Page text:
Ask a doctor

Co2 Laser resurfacing: Dermatologist or Plastic Surgeon or GP with cosmetic training?

Hello! I am a 33 yr old female with moderate acne scarring and chickenpox scars on my face. I am interested in laser resurfacing and would most likely have co2 or fraxel re:pair or some combination of these. I live in Australia (Brisbane) and my question is: would it be better to see a dermatologist or plastic surgeon or a GP trained in cosmetic procedures? My concern is quality not cost. Thank you :-)

Doctor Answers (2)

Who to see for full face co2 resurfacing

+3

Ideally, you want to have your procedure performed by a specialist who has performed many of these procedures during their training so that they can manage not only the procedure itself but can potentially handle any post operative issues that may arise and properly screen you for the procedure before you have it done.

Dermatologists and plastic surgeons are generally those who have this experience. Ask them key questions such as: may you take a look at their before and after photos? How many do they perform in a year? What training have they had? How accessible will they be during the recovery period? What portion of their practice is dedicated to cosmetic work?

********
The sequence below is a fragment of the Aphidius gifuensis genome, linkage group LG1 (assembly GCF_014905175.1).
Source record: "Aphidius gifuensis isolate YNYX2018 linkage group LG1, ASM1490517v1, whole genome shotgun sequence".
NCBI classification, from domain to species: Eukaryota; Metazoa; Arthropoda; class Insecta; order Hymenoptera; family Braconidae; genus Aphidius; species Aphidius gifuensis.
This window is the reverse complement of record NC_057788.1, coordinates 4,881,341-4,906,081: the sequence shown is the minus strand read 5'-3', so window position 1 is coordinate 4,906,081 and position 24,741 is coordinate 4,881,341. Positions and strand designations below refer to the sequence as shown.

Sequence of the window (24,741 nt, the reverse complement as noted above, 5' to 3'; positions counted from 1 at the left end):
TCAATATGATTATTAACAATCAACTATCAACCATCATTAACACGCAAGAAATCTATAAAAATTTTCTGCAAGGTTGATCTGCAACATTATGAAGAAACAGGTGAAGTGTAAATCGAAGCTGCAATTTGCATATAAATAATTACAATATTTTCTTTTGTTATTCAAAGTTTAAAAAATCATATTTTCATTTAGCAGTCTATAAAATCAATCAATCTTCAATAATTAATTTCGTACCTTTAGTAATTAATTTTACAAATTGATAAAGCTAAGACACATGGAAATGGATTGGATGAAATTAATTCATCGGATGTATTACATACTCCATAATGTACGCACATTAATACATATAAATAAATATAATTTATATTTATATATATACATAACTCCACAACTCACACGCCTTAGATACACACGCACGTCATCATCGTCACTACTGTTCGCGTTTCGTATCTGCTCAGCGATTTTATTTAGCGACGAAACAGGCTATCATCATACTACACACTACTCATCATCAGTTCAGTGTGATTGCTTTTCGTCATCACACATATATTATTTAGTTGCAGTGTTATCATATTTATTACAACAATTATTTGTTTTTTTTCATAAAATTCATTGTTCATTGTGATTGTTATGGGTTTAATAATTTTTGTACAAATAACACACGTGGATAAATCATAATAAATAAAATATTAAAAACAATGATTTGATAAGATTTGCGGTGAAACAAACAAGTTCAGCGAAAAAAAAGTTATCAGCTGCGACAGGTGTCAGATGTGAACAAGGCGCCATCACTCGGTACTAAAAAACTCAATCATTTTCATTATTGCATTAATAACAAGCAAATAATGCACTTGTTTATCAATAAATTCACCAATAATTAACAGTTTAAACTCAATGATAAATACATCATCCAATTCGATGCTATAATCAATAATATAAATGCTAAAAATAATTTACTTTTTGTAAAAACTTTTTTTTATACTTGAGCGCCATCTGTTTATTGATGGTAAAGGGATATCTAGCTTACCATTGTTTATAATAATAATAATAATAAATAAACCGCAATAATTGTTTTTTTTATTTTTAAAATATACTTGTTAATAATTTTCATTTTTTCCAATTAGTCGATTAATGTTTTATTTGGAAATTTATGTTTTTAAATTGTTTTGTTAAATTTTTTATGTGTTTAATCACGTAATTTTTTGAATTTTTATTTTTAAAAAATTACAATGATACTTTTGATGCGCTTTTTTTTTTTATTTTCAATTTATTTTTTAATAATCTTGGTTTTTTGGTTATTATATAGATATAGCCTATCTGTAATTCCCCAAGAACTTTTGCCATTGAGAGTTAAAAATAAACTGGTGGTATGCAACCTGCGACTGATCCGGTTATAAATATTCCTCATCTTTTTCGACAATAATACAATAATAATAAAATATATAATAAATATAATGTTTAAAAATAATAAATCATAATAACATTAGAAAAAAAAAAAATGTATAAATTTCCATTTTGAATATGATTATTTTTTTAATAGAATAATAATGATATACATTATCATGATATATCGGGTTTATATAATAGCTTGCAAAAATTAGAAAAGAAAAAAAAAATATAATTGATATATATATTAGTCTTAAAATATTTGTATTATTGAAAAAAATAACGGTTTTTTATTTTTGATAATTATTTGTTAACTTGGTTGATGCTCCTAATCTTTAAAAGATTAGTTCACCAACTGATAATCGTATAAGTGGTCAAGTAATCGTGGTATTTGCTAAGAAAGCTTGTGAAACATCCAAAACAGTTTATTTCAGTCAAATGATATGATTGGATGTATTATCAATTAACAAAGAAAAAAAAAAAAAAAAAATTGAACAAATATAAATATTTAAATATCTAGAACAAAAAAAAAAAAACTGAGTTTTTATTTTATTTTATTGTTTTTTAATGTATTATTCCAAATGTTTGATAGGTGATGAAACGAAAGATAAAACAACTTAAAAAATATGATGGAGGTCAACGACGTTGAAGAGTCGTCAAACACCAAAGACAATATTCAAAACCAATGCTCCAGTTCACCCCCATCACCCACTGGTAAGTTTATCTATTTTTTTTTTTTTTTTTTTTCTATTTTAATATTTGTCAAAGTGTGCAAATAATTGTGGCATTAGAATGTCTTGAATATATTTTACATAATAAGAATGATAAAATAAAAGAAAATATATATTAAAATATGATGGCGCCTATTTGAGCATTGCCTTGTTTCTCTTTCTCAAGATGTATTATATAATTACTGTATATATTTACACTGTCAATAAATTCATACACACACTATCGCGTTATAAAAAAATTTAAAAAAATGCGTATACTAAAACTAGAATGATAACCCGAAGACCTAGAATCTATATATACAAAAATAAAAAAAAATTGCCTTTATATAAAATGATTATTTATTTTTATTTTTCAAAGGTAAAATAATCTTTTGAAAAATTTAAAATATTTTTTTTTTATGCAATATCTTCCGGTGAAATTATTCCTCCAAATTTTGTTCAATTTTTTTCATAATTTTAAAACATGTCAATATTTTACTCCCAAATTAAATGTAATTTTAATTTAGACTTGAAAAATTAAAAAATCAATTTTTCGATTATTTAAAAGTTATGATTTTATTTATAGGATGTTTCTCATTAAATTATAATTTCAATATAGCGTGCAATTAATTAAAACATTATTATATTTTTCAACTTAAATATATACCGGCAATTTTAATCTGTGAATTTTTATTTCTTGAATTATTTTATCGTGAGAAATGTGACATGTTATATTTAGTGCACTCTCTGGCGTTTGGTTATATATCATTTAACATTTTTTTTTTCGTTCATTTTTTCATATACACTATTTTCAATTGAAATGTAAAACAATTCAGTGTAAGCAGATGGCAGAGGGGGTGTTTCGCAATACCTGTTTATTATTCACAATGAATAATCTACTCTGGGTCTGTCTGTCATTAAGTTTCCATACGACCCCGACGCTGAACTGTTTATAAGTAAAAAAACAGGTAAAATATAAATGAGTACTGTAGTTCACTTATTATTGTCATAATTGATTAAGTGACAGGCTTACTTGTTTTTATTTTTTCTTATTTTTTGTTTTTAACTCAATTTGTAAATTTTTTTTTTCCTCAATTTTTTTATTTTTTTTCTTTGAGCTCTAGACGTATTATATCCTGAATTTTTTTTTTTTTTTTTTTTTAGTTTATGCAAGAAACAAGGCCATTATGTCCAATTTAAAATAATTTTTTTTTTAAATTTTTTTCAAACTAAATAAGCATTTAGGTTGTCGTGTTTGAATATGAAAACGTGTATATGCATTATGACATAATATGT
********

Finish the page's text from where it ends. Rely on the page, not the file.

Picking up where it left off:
And if you aren't sure, it doesn't hurt to have a few consultations with different doctors. You will get a sense for who you feel most comfortable with as well as their staff.


Seattle Dermatologist
4.5 out of 5 stars 11 reviews

Who to do CO2 laser

+2
  1. As a plastic surgeon, I prefer plastic surgeons,
  2. but a good GP with cosmetic training is better than a plastic surgeon or dermatologist not interested in lasers,
  3. Ask around and consider the professional with the best reputation.

Elizabeth Morgan, MD, PhD
Atlanta Plastic Surgeon
4.5 out of 5 stars 23 reviews

These answers are for educational purposes and should not be relied upon as a substitute for medical advice you may receive from your physician. If you have a medical emergency, please call 911. These answers do not constitute or initiate a patient/doctor relationship.